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intric8
Seattle, WA, USA

by intric8 posted Thu Nov 03, 2016 6:48 pm

So when I fired up my new (yes new) Amiga 2000 HD for the first time, I was speechless and thrilled. But, that feeling soon became distracted by the impressively noisy fan tucked inside the machine's power supply housing. After using quiet machines for decades (including the C64 and Amiga 1200) I’d forgotten how much air old “big boxes” could blow. And for a machine rocking a 7 Mhz CPU, the fan’s output seemed obnoxious to say the least. How would I be able to actually use the machine if it was so damned loud? 

I quickly looked around online and soon discovered the 2000 was notorious for being noisy. After a bit of research, I learned about a near-silent fan replacement that only cost $8 brand new called the Enermax UC-8EB.

The key for a fan replacement in these machines is that it be a fairly standard (if you even consider desktop machines standard anymore) thickness of 80mm.

After carefully removing the pristine case for the second time (first time was to remove the battery) I took the PSU out entirely and pulled the fan.

Below are the pictures I captured during the r/r process.


Since the computer is a historical NOS marvel, I took the original fan and put it in a Zip-loc storage baggie for safe keeping.

The overall sound of the 2000 is now drastically quieter. It's not entirely silent (which I would prefer, to be honest). The PSU still emits its own hum, but it's not an issue anymore.

Were there a modern PSU replacement for the old 2000, I'd probably go for it. But it's not worth a hack, and thy shalt never drill a NOS case. Never.

The new fan is awesome.
Attachments
1.jpg
Box of the new fan about to be transplanted.
2.jpg
Shot of the new fan about to be put into the 2000 HD. This side of the fan faces the outside of the computer. It has a nice dual-power option for 3-pin (original plug on the PSU board) or 4-pin (to plug into the main power cord adapters found outside the PSU housing for any/all accessories).
3.JPG
Exterior shot of the original fan, locked into place snug as a bug in a rug.
4.JPG
Exterior shot of the original (noisy) fan with the guard removed. To remove it, you must still remove the case as well as the PSU housing.
5.JPG
View of the old fan still in place, screws in place, from inside the PSU housing with the top removed. Never - ever - touch the capacitors. Those are the large cylindrical objects that sort of look like vertical AA batteries, but shorter. They can hold a charge even when the machine is unplugged and shock the shit out of you. Be careful.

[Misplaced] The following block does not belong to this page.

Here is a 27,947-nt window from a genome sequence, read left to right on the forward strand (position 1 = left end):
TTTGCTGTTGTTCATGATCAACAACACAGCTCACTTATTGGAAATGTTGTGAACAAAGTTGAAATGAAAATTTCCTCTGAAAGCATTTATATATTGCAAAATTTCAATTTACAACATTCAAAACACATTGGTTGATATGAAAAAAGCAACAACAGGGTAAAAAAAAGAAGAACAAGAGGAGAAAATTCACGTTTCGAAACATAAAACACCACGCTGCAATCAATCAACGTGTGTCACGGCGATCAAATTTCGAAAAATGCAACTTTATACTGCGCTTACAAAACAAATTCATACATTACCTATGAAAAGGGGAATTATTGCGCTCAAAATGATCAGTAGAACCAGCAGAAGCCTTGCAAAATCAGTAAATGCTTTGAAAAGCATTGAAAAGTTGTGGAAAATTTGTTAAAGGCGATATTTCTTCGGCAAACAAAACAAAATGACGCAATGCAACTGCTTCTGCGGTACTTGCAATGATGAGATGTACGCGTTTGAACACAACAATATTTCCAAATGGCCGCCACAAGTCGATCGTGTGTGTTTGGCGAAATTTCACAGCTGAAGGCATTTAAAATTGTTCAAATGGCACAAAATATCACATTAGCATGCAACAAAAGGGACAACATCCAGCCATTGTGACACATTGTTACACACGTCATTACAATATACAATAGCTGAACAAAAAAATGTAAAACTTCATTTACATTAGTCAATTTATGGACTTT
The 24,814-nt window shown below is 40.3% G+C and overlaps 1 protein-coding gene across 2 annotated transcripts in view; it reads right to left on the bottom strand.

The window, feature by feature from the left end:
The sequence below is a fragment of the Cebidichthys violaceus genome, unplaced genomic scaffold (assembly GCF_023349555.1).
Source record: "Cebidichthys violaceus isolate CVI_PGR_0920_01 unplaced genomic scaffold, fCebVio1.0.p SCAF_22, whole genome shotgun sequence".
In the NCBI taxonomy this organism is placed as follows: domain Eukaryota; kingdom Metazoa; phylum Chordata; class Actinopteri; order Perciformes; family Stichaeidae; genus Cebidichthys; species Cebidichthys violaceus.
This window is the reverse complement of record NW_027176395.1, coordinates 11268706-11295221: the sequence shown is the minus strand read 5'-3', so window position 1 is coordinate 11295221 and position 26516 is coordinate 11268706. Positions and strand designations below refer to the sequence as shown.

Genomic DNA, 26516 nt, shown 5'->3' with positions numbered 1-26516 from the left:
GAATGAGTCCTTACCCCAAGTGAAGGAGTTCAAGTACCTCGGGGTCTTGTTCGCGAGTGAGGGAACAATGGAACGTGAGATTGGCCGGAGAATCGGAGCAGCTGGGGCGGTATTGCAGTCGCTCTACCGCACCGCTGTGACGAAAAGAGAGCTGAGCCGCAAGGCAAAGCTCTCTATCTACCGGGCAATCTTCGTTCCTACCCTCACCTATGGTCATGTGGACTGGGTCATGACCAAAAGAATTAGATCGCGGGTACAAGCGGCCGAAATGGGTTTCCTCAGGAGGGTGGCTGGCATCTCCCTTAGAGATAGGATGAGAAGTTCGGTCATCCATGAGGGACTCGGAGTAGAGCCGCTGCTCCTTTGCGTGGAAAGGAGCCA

6.JPG
Close-up of the interior side of the new quiet fan (the side facing the inside of the case).
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jdryyz

by jdryyz posted Sat Jan 05, 2019 11:07 am

Hello.

Glad I found this post.

I wish to breath even more life into an A2000 I recently resurrected. I too am not a "fan" of the original power supply cooling.

I opted to take it a step further and picked up a Noctua NF-A8 ULN. Looks like I can reduce the noise level by another 4dB with this one and it did not cost much more. :)

The problem I see is the original fan connector has black and red wires on the outside terminals (no third wire in the middle) and the color code positions do not match the new fan. With the Noctua, I have red, black and yellow wires. I noticed your replacement fan also has three wires (red, black, and white). I know you cannot expect consistency across this many years and different manufacturers.

So can I just safely attach the new fan without modifying the connector? The keyed connector looks to be standard on both.

I realize this is just DC current but I also do not want to blow the fan by having it wired improperly.


Thanks!

20190105_093402.jpg
Attachments
20190105_093452.jpg
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McTrinsic

by McTrinsic posted Sat Jan 05, 2019 1:59 pm

Congrats especially for 'shock the shit out of you'

:D
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EzdineG
Springfield, MO

by EzdineG posted Sat Jan 05, 2019 3:08 pm

jdryyz wrote:So can I just safely attach the new fan without modifying the connector? The keyed connector looks to be standard on both.
I realize this is just DC current but I also do not want to blow the fan by having it wired improperly.

Thanks!

You can't just attach the connector as is, unfortunately. I tried this, assembled the 2000 and ended up with a non spinning fan. Fortunately it did no harm, but you will be having to pull the wires and reorient them.

noctua_pin_configuration_12v_fans.png

The polarity should be labeled near the fan connector on the 2000's power supply circuit board (maybe it was under?) Just match it to the above and you should be all set.
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jdryyz

by jdryyz posted Sat Jan 05, 2019 4:19 pm

I figured it out.

Contrary to the labeling, all I needed to do was match the colored wires (with yellow left out of course).

Amazing how virtually silent this is!

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